Michael has been taking nebulizer treatments three times a day starting last Friday, and it has made life a little more interesting for Mom and Dad. Not only do we have another procedure to do with him three times a day, but also the procedure has changed Michael's secretions and what he sounds like when he is "normal". Before now, Michael's "normal" was thin, watery secretions that needed to be suctioned before, during, and after each meal and every time he cried. Now, his secretions range from thin and watery to extremely thick, and his suctioning schedule is more random. The big difference is that he has copious secretions after the nebulizer and can remain "clear" for anywhere from minutes to hours afterward. To make matters even more interesting, Michael is trying so hard to make sounds any way he can, so he continues to use these secretions to communicate. It is hard to tell when he is trying to babble with his gurgles, and when he needs to be cleared. (And it doesn't help that Mom had one day where neither suctioning machine was working quite right, so we could never get him as cleaned as we wanted him to be (and now, of course, we worry often that it is happening again!))

Michael is a sweet and happy baby who smiles all the time. It makes up for the sleepness nights and the added non-new baby difficulties like last Saturday, when the power went out to the house at around 9 PM. Adam was out of town, so Megan and two friends worked to pack up all of Michael's necessary things so we could go to a hotel room. (We called the power company and the doctor and decided a hotel was safest.) We packed up everything that wasn't still attached to the baby, which took some time. Then Megan called a nearby hotel, to confirm they had a room and power, and while she was speaking to them, the lights came back on. (Yay!) Well, it came back to most of the house. As it turns out, there was a problem with a shorted "neutral wire" in the fuse box that was not diagnosed and fixed until late Monday afternoon, so Michael has been living in the family room for four days. It has been an adventure! Cutie Michael just smiled through the whole thing. He didn't miss his room one little bit.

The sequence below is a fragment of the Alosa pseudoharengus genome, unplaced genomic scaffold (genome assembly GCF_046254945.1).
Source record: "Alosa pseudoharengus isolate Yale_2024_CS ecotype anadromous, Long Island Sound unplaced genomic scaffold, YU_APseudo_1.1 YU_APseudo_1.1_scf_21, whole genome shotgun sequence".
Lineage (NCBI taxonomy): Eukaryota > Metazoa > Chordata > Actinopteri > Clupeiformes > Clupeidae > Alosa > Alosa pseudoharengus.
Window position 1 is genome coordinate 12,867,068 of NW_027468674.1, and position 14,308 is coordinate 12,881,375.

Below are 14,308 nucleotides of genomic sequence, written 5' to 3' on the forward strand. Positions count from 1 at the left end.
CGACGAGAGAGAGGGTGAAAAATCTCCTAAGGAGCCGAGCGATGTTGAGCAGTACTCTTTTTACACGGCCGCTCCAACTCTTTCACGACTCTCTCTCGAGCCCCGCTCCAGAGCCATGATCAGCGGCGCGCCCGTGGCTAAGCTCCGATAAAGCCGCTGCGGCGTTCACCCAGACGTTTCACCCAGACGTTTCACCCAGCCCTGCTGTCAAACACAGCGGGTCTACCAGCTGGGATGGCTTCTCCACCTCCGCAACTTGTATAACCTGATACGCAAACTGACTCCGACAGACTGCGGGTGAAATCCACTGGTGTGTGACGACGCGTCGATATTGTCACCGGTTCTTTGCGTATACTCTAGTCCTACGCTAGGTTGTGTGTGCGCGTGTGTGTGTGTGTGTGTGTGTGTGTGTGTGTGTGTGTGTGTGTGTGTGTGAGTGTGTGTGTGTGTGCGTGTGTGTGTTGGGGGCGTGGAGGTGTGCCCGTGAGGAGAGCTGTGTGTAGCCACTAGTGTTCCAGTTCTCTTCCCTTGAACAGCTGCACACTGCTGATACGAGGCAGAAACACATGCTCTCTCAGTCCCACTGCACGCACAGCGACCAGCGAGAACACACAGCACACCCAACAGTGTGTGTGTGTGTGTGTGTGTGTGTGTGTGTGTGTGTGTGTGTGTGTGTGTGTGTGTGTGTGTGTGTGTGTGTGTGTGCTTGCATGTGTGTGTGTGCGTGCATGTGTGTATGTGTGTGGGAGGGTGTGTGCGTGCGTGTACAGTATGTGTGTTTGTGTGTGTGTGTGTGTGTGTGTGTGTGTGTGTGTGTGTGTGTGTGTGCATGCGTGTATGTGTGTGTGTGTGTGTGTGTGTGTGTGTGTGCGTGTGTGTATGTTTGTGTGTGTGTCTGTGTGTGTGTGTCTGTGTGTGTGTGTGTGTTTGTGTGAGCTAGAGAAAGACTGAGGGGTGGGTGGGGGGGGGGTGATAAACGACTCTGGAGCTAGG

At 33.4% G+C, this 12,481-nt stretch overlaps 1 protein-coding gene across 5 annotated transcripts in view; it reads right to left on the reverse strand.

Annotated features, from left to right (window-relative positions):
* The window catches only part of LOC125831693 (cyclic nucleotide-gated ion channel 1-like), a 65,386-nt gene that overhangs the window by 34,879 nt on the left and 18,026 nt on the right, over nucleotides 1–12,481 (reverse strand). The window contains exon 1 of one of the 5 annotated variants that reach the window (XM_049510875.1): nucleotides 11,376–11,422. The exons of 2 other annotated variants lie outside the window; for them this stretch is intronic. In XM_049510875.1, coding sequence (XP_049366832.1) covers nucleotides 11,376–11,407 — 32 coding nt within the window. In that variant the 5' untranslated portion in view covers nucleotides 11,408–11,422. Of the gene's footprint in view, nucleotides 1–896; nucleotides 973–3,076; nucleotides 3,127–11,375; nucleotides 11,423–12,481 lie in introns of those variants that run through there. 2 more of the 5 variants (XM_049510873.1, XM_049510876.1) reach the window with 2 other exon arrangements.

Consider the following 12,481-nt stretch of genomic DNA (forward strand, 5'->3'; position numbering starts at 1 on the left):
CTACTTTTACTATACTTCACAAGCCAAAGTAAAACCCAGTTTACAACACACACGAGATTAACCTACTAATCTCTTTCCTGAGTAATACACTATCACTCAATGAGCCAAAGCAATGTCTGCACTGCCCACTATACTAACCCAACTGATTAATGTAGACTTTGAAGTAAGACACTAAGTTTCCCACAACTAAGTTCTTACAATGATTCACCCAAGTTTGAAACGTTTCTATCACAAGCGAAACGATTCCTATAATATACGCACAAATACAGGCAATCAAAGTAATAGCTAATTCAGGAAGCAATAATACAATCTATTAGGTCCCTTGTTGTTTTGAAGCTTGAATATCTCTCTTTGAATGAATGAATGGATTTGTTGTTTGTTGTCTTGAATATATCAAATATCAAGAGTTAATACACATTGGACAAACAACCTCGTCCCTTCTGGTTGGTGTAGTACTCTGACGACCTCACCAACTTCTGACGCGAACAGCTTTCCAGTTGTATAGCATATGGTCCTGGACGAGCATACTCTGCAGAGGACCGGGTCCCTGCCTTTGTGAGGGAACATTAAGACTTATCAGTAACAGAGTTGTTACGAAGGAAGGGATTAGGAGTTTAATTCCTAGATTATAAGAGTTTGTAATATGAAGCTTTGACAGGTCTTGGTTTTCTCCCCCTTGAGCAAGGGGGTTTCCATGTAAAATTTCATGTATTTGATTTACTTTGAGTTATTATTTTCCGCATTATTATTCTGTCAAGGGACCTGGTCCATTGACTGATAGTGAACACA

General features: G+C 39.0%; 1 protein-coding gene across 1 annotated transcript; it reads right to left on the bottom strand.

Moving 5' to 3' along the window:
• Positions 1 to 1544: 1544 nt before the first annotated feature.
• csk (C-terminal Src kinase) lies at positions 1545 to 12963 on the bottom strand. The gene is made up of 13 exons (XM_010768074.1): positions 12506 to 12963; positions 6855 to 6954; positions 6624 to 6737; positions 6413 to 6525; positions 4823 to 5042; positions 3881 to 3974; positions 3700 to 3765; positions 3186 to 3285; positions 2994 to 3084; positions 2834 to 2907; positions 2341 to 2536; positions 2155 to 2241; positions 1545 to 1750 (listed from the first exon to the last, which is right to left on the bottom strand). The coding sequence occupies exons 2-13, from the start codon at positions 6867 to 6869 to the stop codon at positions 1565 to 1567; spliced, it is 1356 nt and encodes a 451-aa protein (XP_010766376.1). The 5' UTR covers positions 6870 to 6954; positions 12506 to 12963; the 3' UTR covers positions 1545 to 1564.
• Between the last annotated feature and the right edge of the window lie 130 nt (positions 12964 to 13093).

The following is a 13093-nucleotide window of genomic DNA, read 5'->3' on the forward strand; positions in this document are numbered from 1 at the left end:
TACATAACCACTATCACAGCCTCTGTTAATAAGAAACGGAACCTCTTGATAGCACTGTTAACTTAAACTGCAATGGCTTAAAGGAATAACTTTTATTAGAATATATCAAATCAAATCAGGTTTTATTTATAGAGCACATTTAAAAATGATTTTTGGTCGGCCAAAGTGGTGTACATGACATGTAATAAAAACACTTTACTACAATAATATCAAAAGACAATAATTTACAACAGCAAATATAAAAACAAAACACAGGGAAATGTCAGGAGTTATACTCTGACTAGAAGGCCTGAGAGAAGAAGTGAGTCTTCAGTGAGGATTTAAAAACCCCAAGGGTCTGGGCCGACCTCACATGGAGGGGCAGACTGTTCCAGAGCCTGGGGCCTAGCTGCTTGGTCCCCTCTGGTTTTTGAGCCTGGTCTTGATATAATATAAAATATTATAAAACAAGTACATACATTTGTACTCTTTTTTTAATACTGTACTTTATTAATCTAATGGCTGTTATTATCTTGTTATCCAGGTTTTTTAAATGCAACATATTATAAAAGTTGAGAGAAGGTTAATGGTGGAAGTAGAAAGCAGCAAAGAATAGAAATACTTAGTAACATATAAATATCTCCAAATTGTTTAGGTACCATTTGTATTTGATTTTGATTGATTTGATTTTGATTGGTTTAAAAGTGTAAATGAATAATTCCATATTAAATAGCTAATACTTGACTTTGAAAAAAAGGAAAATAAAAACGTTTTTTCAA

Thanks as always for folks who have been bringing by food and coming to help get Michael out the door for doctors appointments and stuff. Thanks also for all the folks calling to check in on us and praying for us. It is hard to name everyone, but special thanks this week to K___, J___ and I____ for helping Megan out on Saturday during the power outage. We are so glad you were here with us.

For those of you keeping track of our insurance situation, we have no news to report. As of this time, our nursing care ends on Wednesday.

On a happier note, Michael wants you all to know that he is cheering hard for Penn State this year, and he hopes you will all do the same. WE ARE ... PENN STATE!


August 29, 2010

Thursday, May 13, 2010